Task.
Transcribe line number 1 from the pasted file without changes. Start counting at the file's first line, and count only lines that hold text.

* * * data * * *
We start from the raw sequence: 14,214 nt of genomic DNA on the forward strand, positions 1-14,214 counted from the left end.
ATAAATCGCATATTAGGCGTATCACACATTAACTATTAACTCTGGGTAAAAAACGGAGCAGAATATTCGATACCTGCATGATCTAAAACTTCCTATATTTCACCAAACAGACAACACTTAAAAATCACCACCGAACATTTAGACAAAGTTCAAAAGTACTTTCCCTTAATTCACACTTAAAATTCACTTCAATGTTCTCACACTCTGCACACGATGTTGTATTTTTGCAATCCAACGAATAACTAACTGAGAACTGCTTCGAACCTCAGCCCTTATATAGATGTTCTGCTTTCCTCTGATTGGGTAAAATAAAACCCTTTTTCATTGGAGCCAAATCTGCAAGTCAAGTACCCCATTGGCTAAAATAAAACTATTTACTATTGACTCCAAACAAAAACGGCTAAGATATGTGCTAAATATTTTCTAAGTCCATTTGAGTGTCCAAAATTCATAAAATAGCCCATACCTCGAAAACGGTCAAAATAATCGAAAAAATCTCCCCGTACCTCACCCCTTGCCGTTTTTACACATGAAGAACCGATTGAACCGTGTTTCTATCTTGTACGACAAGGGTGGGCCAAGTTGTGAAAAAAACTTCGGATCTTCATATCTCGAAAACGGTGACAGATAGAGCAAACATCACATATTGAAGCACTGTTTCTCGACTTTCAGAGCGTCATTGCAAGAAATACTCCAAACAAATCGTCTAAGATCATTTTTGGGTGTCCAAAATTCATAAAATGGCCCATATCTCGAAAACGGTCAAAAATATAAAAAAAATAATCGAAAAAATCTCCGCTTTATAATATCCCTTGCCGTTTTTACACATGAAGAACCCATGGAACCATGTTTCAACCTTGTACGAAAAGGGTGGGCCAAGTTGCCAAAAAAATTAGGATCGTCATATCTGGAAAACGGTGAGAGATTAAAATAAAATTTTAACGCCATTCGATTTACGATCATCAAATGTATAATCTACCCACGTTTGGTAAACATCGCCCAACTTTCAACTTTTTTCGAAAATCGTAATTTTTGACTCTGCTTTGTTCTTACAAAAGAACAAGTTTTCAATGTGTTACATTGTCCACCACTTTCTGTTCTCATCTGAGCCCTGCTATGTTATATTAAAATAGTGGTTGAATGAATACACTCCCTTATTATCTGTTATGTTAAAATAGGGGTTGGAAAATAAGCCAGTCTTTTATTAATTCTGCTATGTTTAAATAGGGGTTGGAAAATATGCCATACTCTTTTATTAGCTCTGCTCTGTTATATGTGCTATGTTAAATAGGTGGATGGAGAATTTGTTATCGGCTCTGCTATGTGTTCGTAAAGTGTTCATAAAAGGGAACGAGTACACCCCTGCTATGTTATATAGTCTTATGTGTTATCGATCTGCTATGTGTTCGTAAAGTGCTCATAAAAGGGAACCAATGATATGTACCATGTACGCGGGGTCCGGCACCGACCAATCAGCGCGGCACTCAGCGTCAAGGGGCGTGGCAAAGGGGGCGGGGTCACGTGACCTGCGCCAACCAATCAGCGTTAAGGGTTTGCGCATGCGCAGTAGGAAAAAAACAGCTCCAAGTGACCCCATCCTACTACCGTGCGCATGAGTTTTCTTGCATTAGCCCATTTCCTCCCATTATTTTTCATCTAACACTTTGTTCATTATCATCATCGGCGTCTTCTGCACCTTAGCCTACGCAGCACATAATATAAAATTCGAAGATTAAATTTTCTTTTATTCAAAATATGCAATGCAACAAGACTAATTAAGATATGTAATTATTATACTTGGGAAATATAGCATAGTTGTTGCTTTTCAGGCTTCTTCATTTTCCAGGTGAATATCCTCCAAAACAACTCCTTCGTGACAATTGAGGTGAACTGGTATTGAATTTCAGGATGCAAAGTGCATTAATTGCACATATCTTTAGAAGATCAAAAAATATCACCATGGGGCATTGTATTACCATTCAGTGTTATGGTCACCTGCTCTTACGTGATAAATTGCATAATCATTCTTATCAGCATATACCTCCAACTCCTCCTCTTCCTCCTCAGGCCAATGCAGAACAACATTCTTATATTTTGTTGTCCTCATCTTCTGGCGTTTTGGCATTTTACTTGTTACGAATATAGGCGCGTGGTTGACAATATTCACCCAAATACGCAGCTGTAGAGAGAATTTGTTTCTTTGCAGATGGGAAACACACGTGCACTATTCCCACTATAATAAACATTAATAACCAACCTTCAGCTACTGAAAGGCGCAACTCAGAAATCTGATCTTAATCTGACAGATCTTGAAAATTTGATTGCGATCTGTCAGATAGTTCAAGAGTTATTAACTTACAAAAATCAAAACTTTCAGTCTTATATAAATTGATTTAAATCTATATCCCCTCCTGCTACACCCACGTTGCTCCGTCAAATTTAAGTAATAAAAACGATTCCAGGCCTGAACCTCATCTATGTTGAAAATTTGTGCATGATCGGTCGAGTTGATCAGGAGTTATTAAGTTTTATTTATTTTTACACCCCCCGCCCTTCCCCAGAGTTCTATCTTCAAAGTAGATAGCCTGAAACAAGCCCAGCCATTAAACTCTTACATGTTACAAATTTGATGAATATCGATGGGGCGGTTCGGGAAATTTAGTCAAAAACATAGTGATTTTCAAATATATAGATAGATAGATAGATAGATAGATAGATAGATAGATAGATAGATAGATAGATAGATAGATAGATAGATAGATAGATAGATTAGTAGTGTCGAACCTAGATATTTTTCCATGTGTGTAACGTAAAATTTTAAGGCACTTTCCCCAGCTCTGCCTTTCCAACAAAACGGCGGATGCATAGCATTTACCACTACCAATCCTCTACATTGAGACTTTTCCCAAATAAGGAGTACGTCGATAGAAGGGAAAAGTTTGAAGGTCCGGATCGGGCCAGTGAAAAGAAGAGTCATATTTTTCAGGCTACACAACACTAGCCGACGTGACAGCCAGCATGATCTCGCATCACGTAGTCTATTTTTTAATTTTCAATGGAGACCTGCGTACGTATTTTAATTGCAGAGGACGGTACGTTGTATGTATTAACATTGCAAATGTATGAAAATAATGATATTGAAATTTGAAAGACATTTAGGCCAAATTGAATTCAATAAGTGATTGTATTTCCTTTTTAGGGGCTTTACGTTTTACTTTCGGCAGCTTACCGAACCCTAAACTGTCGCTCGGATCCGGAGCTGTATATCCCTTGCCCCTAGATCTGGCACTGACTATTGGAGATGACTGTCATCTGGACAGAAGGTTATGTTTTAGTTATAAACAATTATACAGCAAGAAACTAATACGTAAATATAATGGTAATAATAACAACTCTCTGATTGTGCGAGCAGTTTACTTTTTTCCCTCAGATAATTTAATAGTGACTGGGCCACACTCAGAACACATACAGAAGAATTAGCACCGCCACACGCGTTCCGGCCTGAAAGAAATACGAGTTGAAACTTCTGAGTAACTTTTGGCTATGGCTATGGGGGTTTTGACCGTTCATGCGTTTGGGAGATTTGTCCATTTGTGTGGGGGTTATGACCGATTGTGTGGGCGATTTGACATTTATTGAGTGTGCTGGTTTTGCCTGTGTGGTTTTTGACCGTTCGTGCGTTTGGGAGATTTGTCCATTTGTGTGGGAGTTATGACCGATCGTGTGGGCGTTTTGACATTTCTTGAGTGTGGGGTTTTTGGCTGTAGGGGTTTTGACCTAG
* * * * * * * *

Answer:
We start from the raw sequence: 14,214 nt of genomic DNA on the forward strand, positions 1-14,214 counted from the left end.